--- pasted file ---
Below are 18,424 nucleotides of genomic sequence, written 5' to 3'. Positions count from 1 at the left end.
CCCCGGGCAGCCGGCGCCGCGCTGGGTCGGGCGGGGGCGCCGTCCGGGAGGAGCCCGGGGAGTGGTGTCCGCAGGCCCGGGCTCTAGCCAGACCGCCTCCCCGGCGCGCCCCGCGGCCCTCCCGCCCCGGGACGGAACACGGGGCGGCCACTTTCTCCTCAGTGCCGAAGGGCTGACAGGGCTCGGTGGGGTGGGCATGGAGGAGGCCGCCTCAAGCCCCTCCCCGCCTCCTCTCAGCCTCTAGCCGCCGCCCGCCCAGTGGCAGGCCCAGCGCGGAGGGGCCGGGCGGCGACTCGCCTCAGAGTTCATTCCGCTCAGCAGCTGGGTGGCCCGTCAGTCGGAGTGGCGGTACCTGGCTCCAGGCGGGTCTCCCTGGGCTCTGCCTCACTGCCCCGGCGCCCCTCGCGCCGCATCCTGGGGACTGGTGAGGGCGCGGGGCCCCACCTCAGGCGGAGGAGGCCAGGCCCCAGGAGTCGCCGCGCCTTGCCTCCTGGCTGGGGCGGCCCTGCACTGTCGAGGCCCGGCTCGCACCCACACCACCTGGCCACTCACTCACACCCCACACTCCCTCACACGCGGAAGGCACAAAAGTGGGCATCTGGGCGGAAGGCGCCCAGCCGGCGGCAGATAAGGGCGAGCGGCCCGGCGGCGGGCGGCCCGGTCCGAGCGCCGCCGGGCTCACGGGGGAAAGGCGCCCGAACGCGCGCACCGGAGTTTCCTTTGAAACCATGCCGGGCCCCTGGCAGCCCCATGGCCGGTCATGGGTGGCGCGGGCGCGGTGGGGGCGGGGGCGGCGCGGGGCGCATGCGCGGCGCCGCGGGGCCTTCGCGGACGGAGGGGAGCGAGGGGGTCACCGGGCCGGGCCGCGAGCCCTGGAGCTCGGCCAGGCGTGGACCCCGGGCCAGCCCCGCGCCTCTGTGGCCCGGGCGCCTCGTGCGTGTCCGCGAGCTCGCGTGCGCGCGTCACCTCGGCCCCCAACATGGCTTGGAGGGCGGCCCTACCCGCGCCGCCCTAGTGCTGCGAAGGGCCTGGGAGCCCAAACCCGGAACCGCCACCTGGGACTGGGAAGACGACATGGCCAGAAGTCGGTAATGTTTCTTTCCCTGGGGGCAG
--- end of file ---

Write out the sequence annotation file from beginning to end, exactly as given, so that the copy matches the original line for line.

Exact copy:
Below are 18,424 nucleotides of genomic sequence, written 5' to 3'. Positions count from 1 at the left end.
CCCCGGGCAGCCGGCGCCGCGCTGGGTCGGGCGGGGGCGCCGTCCGGGAGGAGCCCGGGGAGTGGTGTCCGCAGGCCCGGGCTCTAGCCAGACCGCCTCCCCGGCGCGCCCCGCGGCCCTCCCGCCCCGGGACGGAACACGGGGCGGCCACTTTCTCCTCAGTGCCGAAGGGCTGACAGGGCTCGGTGGGGTGGGCATGGAGGAGGCCGCCTCAAGCCCCTCCCCGCCTCCTCTCAGCCTCTAGCCGCCGCCCGCCCAGTGGCAGGCCCAGCGCGGAGGGGCCGGGCGGCGACTCGCCTCAGAGTTCATTCCGCTCAGCAGCTGGGTGGCCCGTCAGTCGGAGTGGCGGTACCTGGCTCCAGGCGGGTCTCCCTGGGCTCTGCCTCACTGCCCCGGCGCCCCTCGCGCCGCATCCTGGGGACTGGTGAGGGCGCGGGGCCCCACCTCAGGCGGAGGAGGCCAGGCCCCAGGAGTCGCCGCGCCTTGCCTCCTGGCTGGGGCGGCCCTGCACTGTCGAGGCCCGGCTCGCACCCACACCACCTGGCCACTCACTCACACCCCACACTCCCTCACACGCGGAAGGCACAAAAGTGGGCATCTGGGCGGAAGGCGCCCAGCCGGCGGCAGATAAGGGCGAGCGGCCCGGCGGCGGGCGGCCCGGTCCGAGCGCCGCCGGGCTCACGGGGGAAAGGCGCCCGAACGCGCGCACCGGAGTTTCCTTTGAAACCATGCCGGGCCCCTGGCAGCCCCATGGCCGGTCATGGGTGGCGCGGGCGCGGTGGGGGCGGGGGCGGCGCGGGGCGCATGCGCGGCGCCGCGGGGCCTTCGCGGACGGAGGGGAGCGAGGGGGTCACCGGGCCGGGCCGCGAGCCCTGGAGCTCGGCCAGGCGTGGACCCCGGGCCAGCCCCGCGCCTCTGTGGCCCGGGCGCCTCGTGCGTGTCCGCGAGCTCGCGTGCGCGCGTCACCTCGGCCCCCAACATGGCTTGGAGGGCGGCCCTACCCGCGCCGCCCTAGTGCTGCGAAGGGCCTGGGAGCCCAAACCCGGAACCGCCACCTGGGACTGGGAAGACGACATGGCCAGAAGTCGGTAATGTTTCTTTCCCTGGGGGCAG